More than $14m has been spent on research into pest control technology over recent years. We know that MBIE’s Biological Heritage National Science Challenge puts up $5m a year for contestable and tagged pest control research, such as the Pest Control in the 21st Century programme. That Auckland University researchers have been given $1.5m to sequence the possum genome; that successive Governments put $6m into stoat-specific research; that DOC invested heavily in the Goodnature self-resetting trap, that Predator Free 2050 has pledged a one-for-two funding support package of $28m over four years for more pest control, and that public/private ventures like Zero Invasive Predators (ZIP) are currently spending many millions more on pest control R&D.
Peters promised in March that he would “immediately allocate adequate resourcing, and initiate proper and urgent research, into alternatives to 1080”.
But if all this isn’t “proper” research, what is? We don’t know, because he would not elaborate, but self-resetting traps are now working well, and proving themselves in ever-bigger field trials. The Spitfire — an autonomous device that daubs pests with a lethal dose of toxin when they enter it — has been shown to work. ZIP has gathered reams of data on how to clear tracts of pests and keep them that way, about how pests behave, what devices work and which don’t. And that new toxins — PAPP, specific to stoats and cats, norbormide for rats, zinc phosphide for possums, and a possible successor to brodifacoum, “C+C” (coumatetrlyl and cholecalciferol), are all showing promise, and in some cases, moving towards registration.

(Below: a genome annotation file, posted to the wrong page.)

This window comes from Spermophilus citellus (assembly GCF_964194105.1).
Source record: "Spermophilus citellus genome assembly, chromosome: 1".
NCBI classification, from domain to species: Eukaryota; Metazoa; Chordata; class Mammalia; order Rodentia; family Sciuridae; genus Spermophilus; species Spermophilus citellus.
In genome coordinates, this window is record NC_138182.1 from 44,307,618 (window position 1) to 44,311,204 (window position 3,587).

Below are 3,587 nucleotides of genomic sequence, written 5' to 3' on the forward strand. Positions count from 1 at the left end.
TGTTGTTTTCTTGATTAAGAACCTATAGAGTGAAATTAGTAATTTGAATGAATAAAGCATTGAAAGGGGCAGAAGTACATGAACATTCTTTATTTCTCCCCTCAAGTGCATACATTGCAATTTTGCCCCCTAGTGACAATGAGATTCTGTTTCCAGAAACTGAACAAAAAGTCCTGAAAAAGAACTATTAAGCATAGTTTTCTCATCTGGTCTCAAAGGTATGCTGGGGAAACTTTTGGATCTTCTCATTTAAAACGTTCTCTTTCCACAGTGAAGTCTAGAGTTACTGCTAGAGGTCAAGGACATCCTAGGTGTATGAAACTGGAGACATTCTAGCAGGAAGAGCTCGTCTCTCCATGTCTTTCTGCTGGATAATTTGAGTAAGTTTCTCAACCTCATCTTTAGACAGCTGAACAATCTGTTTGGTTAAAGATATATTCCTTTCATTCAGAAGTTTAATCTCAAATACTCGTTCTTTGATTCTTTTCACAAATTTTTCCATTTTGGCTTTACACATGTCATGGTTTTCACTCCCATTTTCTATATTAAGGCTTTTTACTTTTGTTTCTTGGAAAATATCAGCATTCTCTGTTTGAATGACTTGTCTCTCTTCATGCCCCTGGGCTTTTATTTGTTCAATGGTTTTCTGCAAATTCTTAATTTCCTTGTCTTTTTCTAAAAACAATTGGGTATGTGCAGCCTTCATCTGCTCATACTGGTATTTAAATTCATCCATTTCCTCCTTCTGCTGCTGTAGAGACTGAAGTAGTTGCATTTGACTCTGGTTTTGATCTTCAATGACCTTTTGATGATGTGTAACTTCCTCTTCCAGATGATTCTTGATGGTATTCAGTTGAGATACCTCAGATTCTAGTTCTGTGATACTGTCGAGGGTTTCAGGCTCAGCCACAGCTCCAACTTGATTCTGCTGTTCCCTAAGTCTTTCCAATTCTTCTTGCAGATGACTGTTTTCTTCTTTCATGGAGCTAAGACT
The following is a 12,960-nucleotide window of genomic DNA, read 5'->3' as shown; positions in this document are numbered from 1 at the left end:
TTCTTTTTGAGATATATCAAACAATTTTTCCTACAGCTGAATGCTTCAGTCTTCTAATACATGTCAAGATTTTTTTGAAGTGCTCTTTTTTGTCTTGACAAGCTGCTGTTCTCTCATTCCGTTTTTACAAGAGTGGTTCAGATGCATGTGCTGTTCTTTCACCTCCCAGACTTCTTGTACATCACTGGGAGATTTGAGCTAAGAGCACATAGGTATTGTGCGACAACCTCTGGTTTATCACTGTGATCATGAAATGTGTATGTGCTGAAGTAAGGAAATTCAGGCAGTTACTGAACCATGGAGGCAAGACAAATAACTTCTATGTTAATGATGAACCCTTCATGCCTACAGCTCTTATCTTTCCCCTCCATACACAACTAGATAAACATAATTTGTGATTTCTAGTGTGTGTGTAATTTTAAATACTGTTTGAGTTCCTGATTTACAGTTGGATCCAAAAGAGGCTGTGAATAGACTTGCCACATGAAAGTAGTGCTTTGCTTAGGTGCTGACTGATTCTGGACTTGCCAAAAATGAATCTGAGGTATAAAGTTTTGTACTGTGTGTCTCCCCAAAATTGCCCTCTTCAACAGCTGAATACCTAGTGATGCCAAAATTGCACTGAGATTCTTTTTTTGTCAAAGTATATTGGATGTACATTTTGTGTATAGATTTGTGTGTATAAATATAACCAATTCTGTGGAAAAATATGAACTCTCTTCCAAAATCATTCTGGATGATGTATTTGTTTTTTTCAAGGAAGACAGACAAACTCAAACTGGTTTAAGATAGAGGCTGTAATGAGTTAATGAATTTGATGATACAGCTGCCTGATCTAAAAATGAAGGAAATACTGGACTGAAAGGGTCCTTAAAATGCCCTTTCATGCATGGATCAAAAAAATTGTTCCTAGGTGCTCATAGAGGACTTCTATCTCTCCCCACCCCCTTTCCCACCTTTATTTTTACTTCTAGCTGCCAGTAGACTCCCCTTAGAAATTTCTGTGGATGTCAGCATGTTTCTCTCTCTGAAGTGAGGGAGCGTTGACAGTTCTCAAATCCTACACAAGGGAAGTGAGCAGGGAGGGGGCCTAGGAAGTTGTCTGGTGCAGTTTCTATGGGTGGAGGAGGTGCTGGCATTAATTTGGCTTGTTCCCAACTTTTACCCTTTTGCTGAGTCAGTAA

Prosser has been very busy on Facebook, assuring the anti-1080 crowd that, should New Zealand First gain power, 1080 will be gone by lunchtime, or at least in “a few weeks”. He has put DOC, OSPRI and regional councils “on notice”, that the option of 1080 will be denied them. Is that a promise he can keep? The Environmental Protection Authority (EPA) is clear that, before he could get 1080 declared a banned substance, Prosser would have to prove grounds for a scientific reassessment of the pesticide.
But this has already been done. In 2007, the Environmental Risk Management Authority (ERMA) considered whether New Zealand should keep using 1080, based on new evidence and experience. Chair Neil Walter called it the “ … largest and most challenging exercise ever undertaken by ERMA New Zealand.” There were two weeks of hearings around the country, and more than 1400 submissions were filed. ERMA – now the EPA – concluded that “The benefits of the availability and use of 1080 on the environment outweigh the adverse effects … Equivalent benefits are not seen from the alternative cyanide and trapping scenario.”
It might pander to the ire of a few hunters, excite the fervour of the conspiratorial, but it would hold our native wildlife hostage to political fortune. It throws the common heritage of the remaining 4.4 million New Zealanders — and the birthright of many millions more — under a bus, for maybe a couple of thousand votes.
Prosser, then, would have to convince authorities that he had some genuinely new and monumental evidence to overturn that finding, and he plainly doesn’t.